By 2009 Porsche’s stake in VW had increased to 50.76 percent and a full-blown takeover seemed just around the corner.
Unfortunately for Porsche, German state laws and its own mounting debts (which it used to finance the original purchase of the VW shares) ultimately forced it to turn to VW itself for help, leading to the VW Group's own purchase of Porsche stock.
The failed takeover attempt not only cost then Porsche CEO Wendelin Wiedeking his job, but it also cost investors billions once it became known. At one point VW’s share price was trading at more than $1,250, making it the world’s most valuable company at the time, however, the price dropped the next day due to negative reaction of the failed takeover and short-sellers who had been betting on VW shares to fall.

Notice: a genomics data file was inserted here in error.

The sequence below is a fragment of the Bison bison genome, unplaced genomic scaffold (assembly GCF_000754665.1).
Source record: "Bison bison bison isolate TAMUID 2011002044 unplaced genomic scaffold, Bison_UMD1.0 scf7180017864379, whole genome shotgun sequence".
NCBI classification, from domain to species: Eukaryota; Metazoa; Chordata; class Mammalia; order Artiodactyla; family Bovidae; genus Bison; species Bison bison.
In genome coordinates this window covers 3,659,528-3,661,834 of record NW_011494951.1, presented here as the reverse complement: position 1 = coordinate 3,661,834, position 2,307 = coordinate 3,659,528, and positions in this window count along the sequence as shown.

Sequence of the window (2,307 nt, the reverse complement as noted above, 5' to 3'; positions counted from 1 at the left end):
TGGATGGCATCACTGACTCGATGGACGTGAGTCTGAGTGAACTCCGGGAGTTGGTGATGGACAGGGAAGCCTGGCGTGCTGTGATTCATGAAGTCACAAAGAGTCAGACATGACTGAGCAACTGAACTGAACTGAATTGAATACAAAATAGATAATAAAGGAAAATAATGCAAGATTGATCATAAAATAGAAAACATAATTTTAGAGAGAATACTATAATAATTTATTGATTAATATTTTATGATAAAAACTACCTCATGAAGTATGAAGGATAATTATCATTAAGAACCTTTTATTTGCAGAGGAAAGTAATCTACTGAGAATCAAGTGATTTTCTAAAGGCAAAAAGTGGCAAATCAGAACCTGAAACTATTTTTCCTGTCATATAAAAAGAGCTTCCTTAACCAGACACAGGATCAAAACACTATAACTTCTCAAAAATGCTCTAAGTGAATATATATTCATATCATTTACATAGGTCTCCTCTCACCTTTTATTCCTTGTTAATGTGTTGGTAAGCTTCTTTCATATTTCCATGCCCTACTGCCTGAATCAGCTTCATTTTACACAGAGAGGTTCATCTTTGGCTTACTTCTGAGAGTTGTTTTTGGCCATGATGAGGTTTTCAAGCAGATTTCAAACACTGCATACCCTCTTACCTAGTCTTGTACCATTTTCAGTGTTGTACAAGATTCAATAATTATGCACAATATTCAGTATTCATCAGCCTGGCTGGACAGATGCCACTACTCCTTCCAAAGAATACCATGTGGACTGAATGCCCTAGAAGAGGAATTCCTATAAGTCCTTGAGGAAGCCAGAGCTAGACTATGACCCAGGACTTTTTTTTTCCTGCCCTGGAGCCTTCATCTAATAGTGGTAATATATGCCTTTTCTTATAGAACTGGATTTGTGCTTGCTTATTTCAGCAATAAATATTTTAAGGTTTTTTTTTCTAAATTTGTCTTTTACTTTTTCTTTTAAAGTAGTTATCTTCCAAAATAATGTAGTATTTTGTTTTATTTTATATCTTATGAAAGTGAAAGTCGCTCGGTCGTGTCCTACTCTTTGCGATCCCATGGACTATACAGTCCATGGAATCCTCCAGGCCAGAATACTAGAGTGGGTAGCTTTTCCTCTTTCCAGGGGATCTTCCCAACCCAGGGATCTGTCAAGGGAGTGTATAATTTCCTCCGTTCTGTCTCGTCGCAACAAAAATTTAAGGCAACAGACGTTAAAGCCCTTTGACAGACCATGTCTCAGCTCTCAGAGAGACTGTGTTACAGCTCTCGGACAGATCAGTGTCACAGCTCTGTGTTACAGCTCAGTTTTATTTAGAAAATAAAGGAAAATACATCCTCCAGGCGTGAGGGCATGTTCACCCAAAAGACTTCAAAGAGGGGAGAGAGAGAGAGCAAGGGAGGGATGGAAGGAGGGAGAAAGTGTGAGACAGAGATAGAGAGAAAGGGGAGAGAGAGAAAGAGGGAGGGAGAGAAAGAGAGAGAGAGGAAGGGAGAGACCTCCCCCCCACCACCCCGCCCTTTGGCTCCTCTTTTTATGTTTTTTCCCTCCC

A group of investment fund managers is now suing Porsche for roughly $2.6 billion due to the failed takeover attempt and claimed market manipulation.
They filed the lawsuit in the district court of Stuttgart, Germany along with an arbitration application regarding VW, two members of the VW supervisory board and one member of the management board of VW.
Part of the lawsuit read: “Porsche gained control over the price of VW common stock as it secretly built enormous derivative positions covering almost all of VW’s freely traded shares, then triggered a massive short squeeze, and finally released billions of euros worth of shares into the short squeeze for its own profit."
A spokesman for Porsche told Bloomberg that the accusations were not justified and that the company plans to reject them.
Stay tuned for an update.